The prospect of an over-the-top line alarmed Alaska political leaders. Gov. Tony Knowles in November 2000 declared that route off-limits, dropping a slogan that caught on: “My way is the highway.”
The Alaska Legislature followed in 2001 with a law that prohibited granting state rights of way for an over-the-top route. Some in Congress also began discussing a ban on the route.
PIPELINE PLANS RETREAT
In mid-2001, natural gas prices were in a trough, a temporary one as it turned out.
The big three producers started sending signals that their enthusiasm was ebbing for an Alaska gas pipeline. Preliminary results of their joint study concluded a pipeline project might not be profitable enough to justify taking the huge risks involved, including the gas-price risk.
By 2002, Congress was actively looking for ways to help the project’s economics, estimated by the producers in 2001 to cost almost $20 billion, six times more than the next most expensive North America gas pipeline. Among the options suggested was a federal tax subsidy to producers if gas prices dip below a given floor, repayable when prices break through a ceiling. That idea died but other ideas started to stick, many derived from the Alaska Natural Gas Transportation Act of 1976
that was custom-made to boost projects contemplated back then.
Finally, in 2004, Congress passed the Alaska Natural Gas Pipeline Act
, which, like the 1976 law, streamlined government oversight and limited judicial challenges to a pipeline project. But it went further. The law authorized up to$18 billion in federal loan guarantees
for a project to move Alaska gas to the Lower 48 (worth almost $22 billion today after adjusting for inflation), and it barred construction of an over-the-top pipeline. (The law also created the Office of the Federal Coordinator.)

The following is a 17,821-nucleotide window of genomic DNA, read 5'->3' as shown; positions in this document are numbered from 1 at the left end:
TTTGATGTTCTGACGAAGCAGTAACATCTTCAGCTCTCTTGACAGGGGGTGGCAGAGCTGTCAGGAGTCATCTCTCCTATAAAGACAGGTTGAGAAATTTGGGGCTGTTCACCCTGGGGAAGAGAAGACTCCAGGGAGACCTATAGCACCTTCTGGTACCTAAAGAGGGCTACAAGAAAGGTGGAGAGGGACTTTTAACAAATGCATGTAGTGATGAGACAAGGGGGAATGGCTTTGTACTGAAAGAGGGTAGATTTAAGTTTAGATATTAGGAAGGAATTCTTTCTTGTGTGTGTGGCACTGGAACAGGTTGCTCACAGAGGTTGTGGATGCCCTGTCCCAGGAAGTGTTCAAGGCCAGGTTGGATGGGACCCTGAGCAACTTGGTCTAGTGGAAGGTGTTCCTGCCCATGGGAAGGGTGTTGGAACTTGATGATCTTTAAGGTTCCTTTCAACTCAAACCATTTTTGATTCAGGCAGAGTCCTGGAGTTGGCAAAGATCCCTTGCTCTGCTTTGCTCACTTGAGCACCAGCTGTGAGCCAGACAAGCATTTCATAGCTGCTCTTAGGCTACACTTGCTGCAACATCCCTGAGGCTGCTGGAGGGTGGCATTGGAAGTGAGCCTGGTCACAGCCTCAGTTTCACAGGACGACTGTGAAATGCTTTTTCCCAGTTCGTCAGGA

The Alaska Legislature was busy, too. In 2003 it revamped 1998’s Stranded Gas Development Act to allow fiscal-term negotiations involving any
pipeline project, not just an LNG project as the earlier law specified. The new law
bore the same name. The constitutional issue of setting taxes by contract was still unresolved.
Soon, companies and others with gas pipeline ideas lined up to talk terms with the state.
STATE NEGOTIATING TEAM FRACTURES
As the state considered the applications to negotiate, it became clear an internal fight was under way in the administration of Gov. Frank Murkowski.
The schism would entangle state government for the next four years.
Some state executives believed reaching terms with the big three producers was key to securing a pipeline.
Others believed that limiting the producers’ control of the pipeline would prompt more companies to explore for North Slope oil and gas. Already the prospects of a gas pipeline had lured new players. In May 2001, after the previous winter’s gas-price spike, six companies acquired North Slope gas exploration leases – the first sold in decades. Anadarko was actively drilling for gas.
The stranded-gas applications stocked each side with ammunition. Their diverse approaches to a pipeline project included: